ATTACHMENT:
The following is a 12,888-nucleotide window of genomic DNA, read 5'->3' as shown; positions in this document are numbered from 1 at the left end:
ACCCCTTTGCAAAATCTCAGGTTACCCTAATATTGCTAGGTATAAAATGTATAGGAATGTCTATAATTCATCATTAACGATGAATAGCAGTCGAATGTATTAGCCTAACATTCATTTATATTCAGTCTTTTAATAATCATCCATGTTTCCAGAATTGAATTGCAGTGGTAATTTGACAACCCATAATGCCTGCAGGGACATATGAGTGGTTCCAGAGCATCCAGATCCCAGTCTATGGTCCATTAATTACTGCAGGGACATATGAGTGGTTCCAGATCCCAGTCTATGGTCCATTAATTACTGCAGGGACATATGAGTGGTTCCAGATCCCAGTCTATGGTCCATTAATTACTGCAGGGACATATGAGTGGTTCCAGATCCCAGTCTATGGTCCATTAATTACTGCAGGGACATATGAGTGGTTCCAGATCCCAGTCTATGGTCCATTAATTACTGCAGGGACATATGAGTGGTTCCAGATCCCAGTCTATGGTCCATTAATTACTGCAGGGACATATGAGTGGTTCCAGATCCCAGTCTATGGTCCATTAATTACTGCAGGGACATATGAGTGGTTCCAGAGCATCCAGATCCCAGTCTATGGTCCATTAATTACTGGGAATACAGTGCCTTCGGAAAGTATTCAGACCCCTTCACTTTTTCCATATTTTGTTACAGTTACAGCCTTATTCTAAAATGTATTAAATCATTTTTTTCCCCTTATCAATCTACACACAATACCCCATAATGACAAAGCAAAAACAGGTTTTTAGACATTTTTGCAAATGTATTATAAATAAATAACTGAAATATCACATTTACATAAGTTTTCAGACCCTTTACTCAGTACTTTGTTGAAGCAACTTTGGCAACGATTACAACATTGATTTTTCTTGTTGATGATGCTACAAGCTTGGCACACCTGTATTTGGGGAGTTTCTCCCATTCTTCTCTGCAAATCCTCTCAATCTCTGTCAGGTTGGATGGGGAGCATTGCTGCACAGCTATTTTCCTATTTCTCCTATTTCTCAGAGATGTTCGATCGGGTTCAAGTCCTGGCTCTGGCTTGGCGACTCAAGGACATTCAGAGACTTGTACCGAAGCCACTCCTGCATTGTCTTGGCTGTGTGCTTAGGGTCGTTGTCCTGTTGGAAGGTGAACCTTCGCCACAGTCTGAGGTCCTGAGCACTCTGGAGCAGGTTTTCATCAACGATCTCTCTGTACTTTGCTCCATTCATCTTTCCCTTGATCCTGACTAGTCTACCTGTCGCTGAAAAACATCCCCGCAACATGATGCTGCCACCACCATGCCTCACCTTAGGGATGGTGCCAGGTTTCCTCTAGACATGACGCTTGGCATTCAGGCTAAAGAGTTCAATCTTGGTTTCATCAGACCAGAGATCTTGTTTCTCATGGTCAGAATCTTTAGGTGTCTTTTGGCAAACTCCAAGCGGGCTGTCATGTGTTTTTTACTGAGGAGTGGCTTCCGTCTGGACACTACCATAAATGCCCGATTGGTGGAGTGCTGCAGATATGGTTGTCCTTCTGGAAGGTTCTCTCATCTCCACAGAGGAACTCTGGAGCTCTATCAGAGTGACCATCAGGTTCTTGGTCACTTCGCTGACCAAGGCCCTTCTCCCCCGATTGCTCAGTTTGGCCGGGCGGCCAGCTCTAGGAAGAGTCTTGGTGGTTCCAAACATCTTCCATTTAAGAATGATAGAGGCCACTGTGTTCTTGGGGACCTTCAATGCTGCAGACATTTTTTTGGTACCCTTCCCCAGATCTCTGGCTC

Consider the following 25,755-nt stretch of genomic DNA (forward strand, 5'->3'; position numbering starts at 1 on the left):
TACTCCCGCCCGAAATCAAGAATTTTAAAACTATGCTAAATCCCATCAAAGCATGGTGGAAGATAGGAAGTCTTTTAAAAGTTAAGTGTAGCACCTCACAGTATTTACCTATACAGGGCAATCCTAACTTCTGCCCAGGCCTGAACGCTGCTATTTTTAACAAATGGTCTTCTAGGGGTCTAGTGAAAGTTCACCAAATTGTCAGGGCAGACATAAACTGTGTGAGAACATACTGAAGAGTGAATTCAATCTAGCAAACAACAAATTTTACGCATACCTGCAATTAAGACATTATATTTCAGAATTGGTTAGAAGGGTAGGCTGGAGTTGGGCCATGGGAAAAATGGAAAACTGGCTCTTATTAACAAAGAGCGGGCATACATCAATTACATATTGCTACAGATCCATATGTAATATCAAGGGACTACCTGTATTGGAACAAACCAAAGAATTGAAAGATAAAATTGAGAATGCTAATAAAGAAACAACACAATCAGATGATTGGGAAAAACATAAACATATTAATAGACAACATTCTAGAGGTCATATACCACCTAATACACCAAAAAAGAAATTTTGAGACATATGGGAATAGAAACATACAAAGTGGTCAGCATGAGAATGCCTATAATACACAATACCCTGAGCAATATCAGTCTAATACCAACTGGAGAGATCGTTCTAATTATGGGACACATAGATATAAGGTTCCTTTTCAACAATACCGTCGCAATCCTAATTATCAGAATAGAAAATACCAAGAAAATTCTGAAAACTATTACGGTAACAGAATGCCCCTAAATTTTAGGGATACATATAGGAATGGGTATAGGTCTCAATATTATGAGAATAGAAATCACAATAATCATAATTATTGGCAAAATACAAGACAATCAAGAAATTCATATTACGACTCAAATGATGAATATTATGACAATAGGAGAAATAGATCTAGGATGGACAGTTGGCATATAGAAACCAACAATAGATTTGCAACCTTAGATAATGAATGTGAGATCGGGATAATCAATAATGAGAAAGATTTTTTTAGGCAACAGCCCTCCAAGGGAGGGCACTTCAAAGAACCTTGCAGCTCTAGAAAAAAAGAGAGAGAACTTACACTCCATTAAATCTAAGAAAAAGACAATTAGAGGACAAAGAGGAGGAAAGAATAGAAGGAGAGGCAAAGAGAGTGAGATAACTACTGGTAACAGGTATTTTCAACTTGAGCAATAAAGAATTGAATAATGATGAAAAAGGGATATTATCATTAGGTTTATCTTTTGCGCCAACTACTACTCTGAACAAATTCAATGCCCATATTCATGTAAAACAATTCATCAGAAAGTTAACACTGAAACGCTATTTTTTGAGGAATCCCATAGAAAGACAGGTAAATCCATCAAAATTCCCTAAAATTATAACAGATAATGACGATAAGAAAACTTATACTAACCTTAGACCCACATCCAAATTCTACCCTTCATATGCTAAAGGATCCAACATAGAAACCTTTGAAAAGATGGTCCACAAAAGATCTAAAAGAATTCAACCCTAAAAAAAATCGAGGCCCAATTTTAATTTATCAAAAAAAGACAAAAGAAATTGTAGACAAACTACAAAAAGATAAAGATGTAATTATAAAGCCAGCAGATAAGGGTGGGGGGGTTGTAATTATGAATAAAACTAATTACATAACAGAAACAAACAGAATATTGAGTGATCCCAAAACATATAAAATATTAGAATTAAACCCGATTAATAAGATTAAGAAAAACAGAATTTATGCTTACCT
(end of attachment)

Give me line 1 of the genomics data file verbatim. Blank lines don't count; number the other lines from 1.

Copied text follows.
The following is a 12,888-nucleotide window of genomic DNA, read 5'->3' as shown; positions in this document are numbered from 1 at the left end: